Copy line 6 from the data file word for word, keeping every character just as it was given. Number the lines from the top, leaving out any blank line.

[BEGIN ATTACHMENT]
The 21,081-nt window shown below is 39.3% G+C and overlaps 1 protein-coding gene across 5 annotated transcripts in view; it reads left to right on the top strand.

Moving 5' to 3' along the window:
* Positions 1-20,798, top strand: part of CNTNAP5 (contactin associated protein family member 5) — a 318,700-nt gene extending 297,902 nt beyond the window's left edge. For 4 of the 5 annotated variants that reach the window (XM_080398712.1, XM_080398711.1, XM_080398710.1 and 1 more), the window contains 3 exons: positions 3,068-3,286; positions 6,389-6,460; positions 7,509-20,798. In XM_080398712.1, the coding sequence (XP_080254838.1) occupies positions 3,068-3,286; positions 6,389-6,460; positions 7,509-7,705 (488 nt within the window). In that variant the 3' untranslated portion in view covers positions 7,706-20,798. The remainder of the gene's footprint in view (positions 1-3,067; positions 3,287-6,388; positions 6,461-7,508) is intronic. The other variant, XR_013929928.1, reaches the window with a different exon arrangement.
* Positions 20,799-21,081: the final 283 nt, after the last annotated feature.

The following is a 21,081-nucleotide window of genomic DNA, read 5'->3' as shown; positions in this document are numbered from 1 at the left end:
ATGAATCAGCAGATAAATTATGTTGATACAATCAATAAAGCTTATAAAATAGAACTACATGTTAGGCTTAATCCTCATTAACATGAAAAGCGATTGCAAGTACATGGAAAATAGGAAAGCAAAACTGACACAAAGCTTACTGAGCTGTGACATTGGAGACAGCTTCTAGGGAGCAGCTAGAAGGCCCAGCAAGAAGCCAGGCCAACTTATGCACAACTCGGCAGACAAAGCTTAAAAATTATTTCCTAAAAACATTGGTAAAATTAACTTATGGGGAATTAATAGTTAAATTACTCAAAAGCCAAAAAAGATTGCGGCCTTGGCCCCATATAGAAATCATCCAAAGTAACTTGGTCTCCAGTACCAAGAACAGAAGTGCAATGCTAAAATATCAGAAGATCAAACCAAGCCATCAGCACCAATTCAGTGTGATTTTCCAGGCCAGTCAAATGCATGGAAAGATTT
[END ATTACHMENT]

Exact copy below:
ATGAATCAGCAGATAAATTATGTTGATACAATCAATAAAGCTTATAAAATAGAACTACATGTTAGGCTTAATCCTCATTAACATGAAAAGCGATTGCAAGTACATGGAAAATAGGAAAGCAAAACTGACACAAAGCTTACTGAGCTGTGACATTGGAGACAGCTTCTAGGGAGCAGCTAGAAGGCCCAGCAAGAAGCCAGGCCAACTTATGCACAACTCGGCAGACAAAGCTTAAAAATTATTTCCTAAAAACATTGGTAAAATTAACTTATGGGGAATTAATAGTTAAATTACTCAAAAGCCAAAAAAGATTGCGGCCTTGGCCCCATATAGAAATCATCCAAAGTAACTTGGTCTCCAGTACCAAGAACAGAAGTGCAATGCTAAAATATCAGAAGATCAAACCAAGCCATCAGCACCAATTCAGTGTGATTTTCCAGGCCAGTCAAATGCATGGAAAGATTT